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Family governance: organising a family meeting

Author: Carlock, Randel S. ; Florent-Treacy, ElizabethINSEAD Area: Entrepreneurship and Family EnterprisePublisher: Fontainebleau : INSEAD, 2008.Language: EnglishDescription: 3 p.Type of document: INSEAD CaseNote: Latest version available via https://publishing.insead.eduAbstract: Andrew Whiteside and his five siblings, owners of a family business, have staged a semi-annual family meeting to review business results with all blood relatives over 21. With the next meeting coming up, many different perspectives and emotions are starting to appear within the senior and next generation. While some people feel these meetings are very effective, others are concerned that the existing family forum may create more problems than solutions because difficult issues, like board seats and family compensation, are not discussed. What can be done to improve communication?Pedagogical Objectives: This case allows us to understand the purpose of a family meeting, and the need to establish a structure that encourages family participation in planning, problem solving and decision making. It also deals with next-generation problems and recognition as well as rules to develop the meeting into a formal council.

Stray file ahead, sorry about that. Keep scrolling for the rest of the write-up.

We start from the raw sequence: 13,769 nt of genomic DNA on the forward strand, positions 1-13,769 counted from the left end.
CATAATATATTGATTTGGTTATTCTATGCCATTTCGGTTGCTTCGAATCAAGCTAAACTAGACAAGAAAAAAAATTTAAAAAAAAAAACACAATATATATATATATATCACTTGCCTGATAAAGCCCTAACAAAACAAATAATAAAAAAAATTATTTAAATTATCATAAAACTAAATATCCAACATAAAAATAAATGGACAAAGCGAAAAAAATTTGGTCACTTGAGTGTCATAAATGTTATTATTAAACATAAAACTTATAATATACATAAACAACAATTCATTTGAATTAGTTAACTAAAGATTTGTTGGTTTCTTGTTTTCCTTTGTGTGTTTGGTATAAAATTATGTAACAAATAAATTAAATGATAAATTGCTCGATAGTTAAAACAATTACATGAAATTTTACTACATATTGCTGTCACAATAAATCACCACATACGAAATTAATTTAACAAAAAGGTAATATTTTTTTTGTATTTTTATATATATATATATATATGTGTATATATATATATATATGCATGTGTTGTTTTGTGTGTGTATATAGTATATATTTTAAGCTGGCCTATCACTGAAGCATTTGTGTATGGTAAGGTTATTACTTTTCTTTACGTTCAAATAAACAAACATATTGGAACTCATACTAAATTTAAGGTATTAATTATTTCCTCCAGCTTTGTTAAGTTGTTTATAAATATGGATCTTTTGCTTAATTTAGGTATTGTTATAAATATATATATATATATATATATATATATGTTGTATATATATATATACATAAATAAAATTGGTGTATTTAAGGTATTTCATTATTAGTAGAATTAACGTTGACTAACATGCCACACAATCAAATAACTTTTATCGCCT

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Latest version available via <a href=https://publishing.insead.edu>https://publishing.insead.edu</a>

This case allows us to understand the purpose of a family meeting, and the need to establish a structure that encourages family participation in planning, problem solving and decision making. It also deals with next-generation problems and recognition as well as rules to develop the meeting into a formal council.

Andrew Whiteside and his five siblings, owners of a family business, have staged a semi-annual family meeting to review business results with all blood relatives over 21. With the next meeting coming up, many different perspectives and emotions are starting to appear within the senior and next generation. While some people feel these meetings are very effective, others are concerned that the existing family forum may create more problems than solutions because difficult issues, like board seats and family compensation, are not discussed. What can be done to improve communication?

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